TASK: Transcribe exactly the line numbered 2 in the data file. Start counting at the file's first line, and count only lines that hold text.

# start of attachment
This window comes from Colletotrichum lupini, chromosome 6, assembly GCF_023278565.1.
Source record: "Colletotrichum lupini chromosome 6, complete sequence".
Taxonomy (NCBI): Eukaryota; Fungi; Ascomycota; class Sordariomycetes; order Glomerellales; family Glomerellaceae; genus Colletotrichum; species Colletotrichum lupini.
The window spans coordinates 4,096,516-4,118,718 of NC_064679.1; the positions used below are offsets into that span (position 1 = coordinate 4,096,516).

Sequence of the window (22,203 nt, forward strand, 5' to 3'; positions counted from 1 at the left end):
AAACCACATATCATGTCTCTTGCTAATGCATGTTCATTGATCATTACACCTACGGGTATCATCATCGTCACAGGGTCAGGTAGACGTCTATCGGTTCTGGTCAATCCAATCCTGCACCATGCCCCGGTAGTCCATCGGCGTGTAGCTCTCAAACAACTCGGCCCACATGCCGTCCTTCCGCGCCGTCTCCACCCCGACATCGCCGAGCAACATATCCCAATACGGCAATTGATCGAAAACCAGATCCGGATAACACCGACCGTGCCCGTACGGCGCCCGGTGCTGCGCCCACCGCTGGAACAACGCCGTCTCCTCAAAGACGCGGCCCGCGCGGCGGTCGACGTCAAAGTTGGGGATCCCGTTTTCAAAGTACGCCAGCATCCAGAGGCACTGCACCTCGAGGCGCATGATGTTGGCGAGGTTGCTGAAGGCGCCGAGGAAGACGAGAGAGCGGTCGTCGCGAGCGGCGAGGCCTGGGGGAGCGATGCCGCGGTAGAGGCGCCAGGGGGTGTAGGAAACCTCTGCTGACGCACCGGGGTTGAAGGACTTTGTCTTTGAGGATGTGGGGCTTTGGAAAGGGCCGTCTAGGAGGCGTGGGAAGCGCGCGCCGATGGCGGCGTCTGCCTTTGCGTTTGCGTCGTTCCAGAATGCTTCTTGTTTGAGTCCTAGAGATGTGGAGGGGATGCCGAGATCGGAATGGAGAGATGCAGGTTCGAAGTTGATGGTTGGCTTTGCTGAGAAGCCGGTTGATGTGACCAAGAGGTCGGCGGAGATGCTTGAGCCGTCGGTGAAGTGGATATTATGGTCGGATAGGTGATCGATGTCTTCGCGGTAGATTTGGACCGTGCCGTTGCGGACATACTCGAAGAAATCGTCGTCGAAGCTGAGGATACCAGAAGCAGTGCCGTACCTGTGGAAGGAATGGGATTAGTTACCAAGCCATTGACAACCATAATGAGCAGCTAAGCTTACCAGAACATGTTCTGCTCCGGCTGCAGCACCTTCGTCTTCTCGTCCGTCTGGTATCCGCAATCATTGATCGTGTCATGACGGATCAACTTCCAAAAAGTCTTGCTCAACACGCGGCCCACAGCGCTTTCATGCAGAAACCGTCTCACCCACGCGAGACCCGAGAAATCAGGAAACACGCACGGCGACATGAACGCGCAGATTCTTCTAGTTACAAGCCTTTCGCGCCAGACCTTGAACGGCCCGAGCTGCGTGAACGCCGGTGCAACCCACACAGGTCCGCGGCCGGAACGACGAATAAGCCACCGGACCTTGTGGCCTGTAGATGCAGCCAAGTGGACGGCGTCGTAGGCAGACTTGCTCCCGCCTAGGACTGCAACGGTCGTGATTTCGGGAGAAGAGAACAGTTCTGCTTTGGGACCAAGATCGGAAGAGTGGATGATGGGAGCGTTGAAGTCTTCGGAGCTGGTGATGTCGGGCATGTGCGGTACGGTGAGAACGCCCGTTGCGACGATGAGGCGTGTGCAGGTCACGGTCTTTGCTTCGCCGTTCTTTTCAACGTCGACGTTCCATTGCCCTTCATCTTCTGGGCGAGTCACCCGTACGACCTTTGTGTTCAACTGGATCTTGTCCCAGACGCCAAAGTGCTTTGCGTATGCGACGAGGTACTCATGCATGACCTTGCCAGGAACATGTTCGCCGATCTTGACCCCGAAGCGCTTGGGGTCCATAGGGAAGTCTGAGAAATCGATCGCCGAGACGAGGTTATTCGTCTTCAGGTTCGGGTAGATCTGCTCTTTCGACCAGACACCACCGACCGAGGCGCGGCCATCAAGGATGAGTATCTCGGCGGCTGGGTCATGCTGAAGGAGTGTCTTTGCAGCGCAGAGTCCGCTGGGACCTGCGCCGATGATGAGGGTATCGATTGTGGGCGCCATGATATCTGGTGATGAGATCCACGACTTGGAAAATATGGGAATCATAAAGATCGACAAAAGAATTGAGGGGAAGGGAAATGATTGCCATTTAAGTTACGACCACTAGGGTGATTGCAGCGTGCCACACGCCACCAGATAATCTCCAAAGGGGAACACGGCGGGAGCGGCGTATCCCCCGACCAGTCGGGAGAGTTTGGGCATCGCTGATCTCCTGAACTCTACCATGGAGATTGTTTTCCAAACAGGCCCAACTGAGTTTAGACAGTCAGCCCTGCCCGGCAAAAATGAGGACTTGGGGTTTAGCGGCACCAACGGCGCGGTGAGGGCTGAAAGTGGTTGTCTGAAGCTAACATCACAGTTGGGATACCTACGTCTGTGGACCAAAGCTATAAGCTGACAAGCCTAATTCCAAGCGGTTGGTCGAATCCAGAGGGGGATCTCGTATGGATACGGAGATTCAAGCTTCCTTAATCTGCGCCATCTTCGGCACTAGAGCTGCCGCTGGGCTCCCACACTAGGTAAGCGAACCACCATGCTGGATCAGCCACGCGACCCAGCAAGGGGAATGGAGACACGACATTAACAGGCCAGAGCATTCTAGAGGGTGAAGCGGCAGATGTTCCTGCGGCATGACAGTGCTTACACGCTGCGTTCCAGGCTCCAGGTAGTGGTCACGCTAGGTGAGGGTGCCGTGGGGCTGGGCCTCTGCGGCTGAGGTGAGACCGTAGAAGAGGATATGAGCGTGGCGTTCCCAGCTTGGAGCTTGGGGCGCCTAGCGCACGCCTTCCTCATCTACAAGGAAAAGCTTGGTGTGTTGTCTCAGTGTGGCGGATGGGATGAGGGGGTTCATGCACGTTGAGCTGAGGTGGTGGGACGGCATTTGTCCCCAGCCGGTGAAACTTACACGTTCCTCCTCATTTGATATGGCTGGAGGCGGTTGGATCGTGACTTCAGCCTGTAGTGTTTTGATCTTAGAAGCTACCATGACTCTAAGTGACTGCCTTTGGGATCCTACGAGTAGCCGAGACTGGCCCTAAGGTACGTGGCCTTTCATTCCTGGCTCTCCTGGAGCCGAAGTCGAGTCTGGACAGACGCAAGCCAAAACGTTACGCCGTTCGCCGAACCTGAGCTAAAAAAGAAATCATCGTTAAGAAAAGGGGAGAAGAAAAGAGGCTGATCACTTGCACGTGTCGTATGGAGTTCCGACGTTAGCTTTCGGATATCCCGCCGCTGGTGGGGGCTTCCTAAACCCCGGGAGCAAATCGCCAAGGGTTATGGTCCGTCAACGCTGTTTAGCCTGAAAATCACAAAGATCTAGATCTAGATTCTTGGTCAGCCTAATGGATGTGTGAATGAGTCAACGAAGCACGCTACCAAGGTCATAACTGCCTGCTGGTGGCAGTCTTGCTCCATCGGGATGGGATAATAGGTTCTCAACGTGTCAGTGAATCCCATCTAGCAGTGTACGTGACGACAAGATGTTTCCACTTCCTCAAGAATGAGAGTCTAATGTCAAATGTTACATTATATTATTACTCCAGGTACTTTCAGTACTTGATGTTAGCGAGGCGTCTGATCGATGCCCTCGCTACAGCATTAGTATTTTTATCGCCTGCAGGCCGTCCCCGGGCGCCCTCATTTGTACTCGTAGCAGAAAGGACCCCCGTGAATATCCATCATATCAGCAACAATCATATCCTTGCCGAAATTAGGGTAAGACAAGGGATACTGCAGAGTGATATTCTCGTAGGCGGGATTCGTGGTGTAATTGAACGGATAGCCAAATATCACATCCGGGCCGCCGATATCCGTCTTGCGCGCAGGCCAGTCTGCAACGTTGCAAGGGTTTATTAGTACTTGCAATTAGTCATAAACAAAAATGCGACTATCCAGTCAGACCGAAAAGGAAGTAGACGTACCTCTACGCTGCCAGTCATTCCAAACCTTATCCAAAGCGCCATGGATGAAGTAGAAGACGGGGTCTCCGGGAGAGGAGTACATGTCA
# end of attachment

Source record: "Colletotrichum lupini chromosome 6, complete sequence".